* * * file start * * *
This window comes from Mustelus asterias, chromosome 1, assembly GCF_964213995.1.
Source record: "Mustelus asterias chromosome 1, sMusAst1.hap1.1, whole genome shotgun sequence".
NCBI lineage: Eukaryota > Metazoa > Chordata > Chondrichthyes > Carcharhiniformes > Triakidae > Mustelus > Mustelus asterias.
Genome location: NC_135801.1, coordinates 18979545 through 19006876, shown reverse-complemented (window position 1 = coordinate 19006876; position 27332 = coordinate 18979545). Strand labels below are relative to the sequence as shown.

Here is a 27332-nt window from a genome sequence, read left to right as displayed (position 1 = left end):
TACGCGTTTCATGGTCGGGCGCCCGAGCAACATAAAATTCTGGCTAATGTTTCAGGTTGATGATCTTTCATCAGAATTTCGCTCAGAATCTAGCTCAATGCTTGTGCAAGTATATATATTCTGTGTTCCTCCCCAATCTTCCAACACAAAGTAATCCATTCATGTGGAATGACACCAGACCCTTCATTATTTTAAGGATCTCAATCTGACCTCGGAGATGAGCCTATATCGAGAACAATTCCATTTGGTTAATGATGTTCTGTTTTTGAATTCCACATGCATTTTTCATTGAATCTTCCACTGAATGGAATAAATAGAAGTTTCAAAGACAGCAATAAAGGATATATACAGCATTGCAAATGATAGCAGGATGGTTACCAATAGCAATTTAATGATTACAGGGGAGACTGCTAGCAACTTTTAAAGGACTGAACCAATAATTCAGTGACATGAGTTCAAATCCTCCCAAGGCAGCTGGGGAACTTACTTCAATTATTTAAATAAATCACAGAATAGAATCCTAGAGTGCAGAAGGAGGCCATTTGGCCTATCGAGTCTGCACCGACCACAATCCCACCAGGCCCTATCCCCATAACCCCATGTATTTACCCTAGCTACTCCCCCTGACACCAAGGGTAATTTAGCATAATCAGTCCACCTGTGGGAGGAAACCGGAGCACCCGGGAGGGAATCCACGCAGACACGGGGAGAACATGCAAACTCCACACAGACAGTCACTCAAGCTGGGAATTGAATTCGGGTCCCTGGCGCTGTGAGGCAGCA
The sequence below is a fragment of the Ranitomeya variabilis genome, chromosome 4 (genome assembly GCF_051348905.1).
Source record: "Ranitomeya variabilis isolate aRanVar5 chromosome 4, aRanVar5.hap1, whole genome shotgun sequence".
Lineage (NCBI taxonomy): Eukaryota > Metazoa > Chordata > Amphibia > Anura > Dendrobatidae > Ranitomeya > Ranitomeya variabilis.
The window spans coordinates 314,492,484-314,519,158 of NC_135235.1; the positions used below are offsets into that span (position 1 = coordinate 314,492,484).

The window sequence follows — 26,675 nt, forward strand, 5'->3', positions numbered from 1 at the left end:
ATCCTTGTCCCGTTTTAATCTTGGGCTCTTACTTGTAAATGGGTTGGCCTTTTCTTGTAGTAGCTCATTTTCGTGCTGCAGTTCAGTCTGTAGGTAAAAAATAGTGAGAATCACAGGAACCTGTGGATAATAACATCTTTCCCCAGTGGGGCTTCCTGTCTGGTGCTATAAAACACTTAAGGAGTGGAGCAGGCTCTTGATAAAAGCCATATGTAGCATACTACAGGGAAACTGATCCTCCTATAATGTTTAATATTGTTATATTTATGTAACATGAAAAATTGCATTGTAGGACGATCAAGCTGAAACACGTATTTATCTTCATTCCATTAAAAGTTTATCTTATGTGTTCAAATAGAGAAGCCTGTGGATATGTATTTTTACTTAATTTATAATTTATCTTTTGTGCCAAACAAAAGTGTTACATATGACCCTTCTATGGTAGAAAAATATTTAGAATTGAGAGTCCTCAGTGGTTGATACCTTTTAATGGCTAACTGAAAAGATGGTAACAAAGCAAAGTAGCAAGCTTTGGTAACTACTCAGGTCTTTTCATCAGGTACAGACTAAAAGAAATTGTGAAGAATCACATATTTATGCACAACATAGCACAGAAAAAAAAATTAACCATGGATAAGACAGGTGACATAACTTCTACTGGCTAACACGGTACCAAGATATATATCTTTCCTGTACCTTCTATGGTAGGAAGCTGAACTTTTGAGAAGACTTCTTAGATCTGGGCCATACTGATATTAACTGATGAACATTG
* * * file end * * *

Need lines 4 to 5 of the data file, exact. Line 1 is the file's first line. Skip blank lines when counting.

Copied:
Genome location: NC_135801.1, coordinates 18979545 through 19006876, shown reverse-complemented (window position 1 = coordinate 19006876; position 27332 = coordinate 18979545). Strand labels below are relative to the sequence as shown.

Here is a 27332-nt window from a genome sequence, read left to right as displayed (position 1 = left end):